I am a huge animal lover. I always have been. At the age of 4 I was given a gorgeous black and white kitten. I called her Kylie – after Kylie Minogue (I loved her from that early age) and she lived a long life… 16 years in fact.
In between that, I grew up with St. Bernards and Golden Retrievers.
I am certainly a large dog lover. I think little dogs are cute, but not so much for me… I’m so worried I’ll stand on them. Anything that can fit into a handbag should not be around me. I’m always worried that I’ll turn them into a doggy kebab with my stilettos. Aaaah… the stress of that alone freaks me out.
In 2007 I bought a beautiful blonde Labrador puppy. I called her Summer because she was that white blonde colour. She was about 2/3 months old when she became really sick. I thought she had perhaps eaten something out of her ever growing curiosity with the world, but she didn’t get any better. That night I took her to the vet. I was told she had Parvo Virus and wouldn’t make it. I was completely grief stricken. My animals become my children and the vet was gently telling me that she had a 20% chance of making it.
The antibiotics she needed were incredibly expensive but I looked at this bundle of blonde fluff, she licked my hand and I knew I had to make the decision to save her. Each day the vet would phone to tell me what the bill was sitting on. Each day it was growing more and more out of my budget, but as long as she was responding, I was happy. I would worry about the money later. I was only allowed to visit her during visiting hours and I diligently did that every day. I would sit on the floor with her, praying and stroking her and telling her it was all going to be OK. She was in puppy ICU for 10 days – just lying there – she had no strength to even lift her head, but when I walked into the room she always tried to wag her tail – even though it was more like a twitch.
R15 000 later, my puppy bounced out of there a picture of perfect health. The vet was so amazing and kind in taking care of her, but they also gave me a discount saying that no one had ever tried to save their puppy the way I had and no one actually expected her to live. I took out a loan to pay for the bill, but it was worth it.
As she grew stronger and better, the one thing I noticed in particular was how intelligent she was. She knew how to open electric windows in the car, by watching me (once); she would carry my shopping parcels delicately, she could open doors… she was remarkable. A dog with that intelligence needs 24/7 stimulation. My work schedule just did not allow for that. A friend of mine, Ingrid, suggested something to me. At first I thought the idea was absurd, but I started to explore the option. I always thought they only accepted 6 week puppies, not 6 month old puppies. I called the association and they came to the house to “test” her and gave me their opinion. They said she was and I quote: “Born to be a Guide Dog” and if I was willing, they would happily take her on and train her up.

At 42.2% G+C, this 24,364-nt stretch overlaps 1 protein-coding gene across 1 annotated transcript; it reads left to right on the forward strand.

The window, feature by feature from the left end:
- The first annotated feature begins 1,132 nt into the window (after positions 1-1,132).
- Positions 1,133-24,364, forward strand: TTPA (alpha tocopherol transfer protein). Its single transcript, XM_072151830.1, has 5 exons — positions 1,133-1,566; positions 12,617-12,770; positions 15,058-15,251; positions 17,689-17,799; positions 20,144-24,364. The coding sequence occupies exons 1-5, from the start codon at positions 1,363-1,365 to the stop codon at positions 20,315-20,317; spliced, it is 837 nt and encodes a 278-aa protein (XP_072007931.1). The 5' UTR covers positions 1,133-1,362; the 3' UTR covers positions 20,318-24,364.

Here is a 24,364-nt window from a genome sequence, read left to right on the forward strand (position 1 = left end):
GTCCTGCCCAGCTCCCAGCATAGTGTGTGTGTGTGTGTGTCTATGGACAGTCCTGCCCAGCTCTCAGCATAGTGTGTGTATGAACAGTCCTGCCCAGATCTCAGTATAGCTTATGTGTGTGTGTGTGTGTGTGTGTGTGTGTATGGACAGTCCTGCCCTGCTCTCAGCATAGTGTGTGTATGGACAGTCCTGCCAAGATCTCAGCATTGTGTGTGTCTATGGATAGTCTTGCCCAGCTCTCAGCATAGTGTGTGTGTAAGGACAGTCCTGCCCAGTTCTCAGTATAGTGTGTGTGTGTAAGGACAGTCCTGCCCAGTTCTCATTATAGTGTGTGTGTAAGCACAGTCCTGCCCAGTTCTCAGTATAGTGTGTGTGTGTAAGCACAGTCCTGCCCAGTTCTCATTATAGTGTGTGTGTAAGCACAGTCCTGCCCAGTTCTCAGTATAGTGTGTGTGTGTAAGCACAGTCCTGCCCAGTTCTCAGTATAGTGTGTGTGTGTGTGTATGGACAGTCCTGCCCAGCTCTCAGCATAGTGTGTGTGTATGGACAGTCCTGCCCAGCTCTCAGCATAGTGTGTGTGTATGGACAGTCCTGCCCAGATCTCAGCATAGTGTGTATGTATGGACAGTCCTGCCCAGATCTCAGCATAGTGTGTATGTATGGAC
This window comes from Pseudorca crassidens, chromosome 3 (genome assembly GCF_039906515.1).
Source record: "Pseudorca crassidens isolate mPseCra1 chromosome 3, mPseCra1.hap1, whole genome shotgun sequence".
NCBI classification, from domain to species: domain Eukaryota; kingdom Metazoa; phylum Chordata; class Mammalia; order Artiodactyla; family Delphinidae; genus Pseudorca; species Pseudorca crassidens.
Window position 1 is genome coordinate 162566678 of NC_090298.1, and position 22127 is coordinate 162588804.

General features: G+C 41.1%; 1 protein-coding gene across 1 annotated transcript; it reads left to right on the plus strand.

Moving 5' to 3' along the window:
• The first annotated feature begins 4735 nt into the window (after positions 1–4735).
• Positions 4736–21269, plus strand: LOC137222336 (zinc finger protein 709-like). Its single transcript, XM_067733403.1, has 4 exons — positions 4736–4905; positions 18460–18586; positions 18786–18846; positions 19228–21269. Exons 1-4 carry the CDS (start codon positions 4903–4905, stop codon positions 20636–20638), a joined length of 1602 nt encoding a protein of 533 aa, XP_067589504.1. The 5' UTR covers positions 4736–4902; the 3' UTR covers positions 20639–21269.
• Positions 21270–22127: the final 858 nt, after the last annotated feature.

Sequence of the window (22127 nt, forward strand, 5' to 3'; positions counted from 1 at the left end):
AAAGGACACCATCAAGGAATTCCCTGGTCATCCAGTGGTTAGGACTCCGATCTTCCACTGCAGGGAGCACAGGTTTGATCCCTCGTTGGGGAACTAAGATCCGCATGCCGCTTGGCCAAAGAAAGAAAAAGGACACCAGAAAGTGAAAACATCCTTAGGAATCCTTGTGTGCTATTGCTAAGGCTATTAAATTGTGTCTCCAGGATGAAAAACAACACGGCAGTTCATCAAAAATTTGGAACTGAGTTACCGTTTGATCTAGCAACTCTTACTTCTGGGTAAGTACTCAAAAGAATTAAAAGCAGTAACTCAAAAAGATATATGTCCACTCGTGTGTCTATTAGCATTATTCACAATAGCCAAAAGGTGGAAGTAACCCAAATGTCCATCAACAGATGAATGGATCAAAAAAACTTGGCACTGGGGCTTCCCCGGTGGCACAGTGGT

It was the most bitter sweet decision I’ve ever made. I cried my heart out the day they came to collect her, but my gut was telling me I was doing the right thing for her.
A year later, she graduated as a Guide Dog. I was invited to her graduation and I watched in awe as she helped her new blind owner cross the street, manoeuvre him around obstacles like dustbins and people.
She looked so grown up and yet she was still small in comparison to the other dogs.
Afterwards we all gathered for a tea.
I wondered if she would recognize me at all. My answer came in a leaping jump. She came running from the other direction through the table of cakes and tea, through the people and jumped straight into my lap. She licked my hands and my face and gave me a bark. I cried and cried because I knew I had done the right thing. I had saved her life so that she could go on to save and help others.
I met her new owner, Bennie. His mom had had German Measles when she was pregnant with him and he was born blind. He felt my face and then asked me to describe what Summer looked like. I started to explain that she wasn’t a golden blonde, she was a white blonde, that she had long eye lashes, a bright pink tongue with 2 black spots on it and then I stopped. I was describing colour to a man who had never seen colour. I didn’t know how to describe her. He knew that and all he said was: “She sounds as beautiful as you are.”
I cried again and gave him the biggest hug, gave her the biggest hug and walked away knowing I’d never see them again.
He gave me a photo frame to remind me of them:
It’s been 3 years and I miss her every single day.